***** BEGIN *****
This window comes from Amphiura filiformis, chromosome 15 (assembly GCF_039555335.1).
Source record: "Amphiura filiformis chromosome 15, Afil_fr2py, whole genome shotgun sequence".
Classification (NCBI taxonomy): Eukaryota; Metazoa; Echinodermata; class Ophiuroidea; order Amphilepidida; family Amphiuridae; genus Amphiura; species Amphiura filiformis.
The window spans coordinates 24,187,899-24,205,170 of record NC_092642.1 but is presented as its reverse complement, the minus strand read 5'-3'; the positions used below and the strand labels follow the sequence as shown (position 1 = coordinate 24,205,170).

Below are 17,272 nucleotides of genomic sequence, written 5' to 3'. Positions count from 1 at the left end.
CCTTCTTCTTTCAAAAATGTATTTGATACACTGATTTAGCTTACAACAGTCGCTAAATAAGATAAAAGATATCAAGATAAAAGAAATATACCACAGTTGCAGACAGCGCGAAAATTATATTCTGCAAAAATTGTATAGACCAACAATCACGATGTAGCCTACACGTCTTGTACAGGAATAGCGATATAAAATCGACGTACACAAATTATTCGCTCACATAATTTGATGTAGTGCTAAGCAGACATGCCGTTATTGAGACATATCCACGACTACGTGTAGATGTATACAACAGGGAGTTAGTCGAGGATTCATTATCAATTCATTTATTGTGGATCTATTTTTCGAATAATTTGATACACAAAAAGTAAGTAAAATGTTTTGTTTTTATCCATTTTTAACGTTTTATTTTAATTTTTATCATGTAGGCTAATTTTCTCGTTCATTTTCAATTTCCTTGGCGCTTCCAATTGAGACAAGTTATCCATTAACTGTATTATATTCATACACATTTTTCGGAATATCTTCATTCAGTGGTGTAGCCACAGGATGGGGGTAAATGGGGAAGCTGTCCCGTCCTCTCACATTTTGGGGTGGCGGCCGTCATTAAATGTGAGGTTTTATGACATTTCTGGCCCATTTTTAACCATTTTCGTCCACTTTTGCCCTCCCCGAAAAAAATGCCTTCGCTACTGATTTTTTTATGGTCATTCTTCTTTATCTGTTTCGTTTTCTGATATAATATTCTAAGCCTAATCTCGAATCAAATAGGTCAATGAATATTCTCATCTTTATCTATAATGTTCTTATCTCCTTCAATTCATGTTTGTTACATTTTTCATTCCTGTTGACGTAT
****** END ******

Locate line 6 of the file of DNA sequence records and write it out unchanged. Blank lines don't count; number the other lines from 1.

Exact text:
CCTTCTTCTTTCAAAAATGTATTTGATACACTGATTTAGCTTACAACAGTCGCTAAATAAGATAAAAGATATCAAGATAAAAGAAATATACCACAGTTGCAGACAGCGCGAAAATTATATTCTGCAAAAATTGTATAGACCAACAATCACGATGTAGCCTACACGTCTTGTACAGGAATAGCGATATAAAATCGACGTACACAAATTATTCGCTCACATAATTTGATGTAGTGCTAAGCAGACATGCCGTTATTGAGACATATCCACGACTACGTGTAGATGTATACAACAGGGAGTTAGTCGAGGATTCATTATCAATTCATTTATTGTGGATCTATTTTTCGAATAATTTGATACACAAAAAGTAAGTAAAATGTTTTGTTTTTATCCATTTTTAACGTTTTATTTTAATTTTTATCATGTAGGCTAATTTTCTCGTTCATTTTCAATTTCCTTGGCGCTTCCAATTGAGACAAGTTATCCATTAACTGTATTATATTCATACACATTTTTCGGAATATCTTCATTCAGTGGTGTAGCCACAGGATGGGGGTAAATGGGGAAGCTGTCCCGTCCTCTCACATTTTGGGGTGGCGGCCGTCATTAAATGTGAGGTTTTATGACATTTCTGGCCCATTTTTAACCATTTTCGTCCACTTTTGCCCTCCCCGAAAAAAATGCCTTCGCTACTGATTTTTTTATGGTCATTCTTCTTTATCTGTTTCGTTTTCTGATATAATATTCTAAGCCTAATCTCGAATCAAATAGGTCAATGAATATTCTCATCTTTATCTATAATGTTCTTATCTCCTTCAATTCATGTTTGTTACATTTTTCATTCCTGTTGACGTAT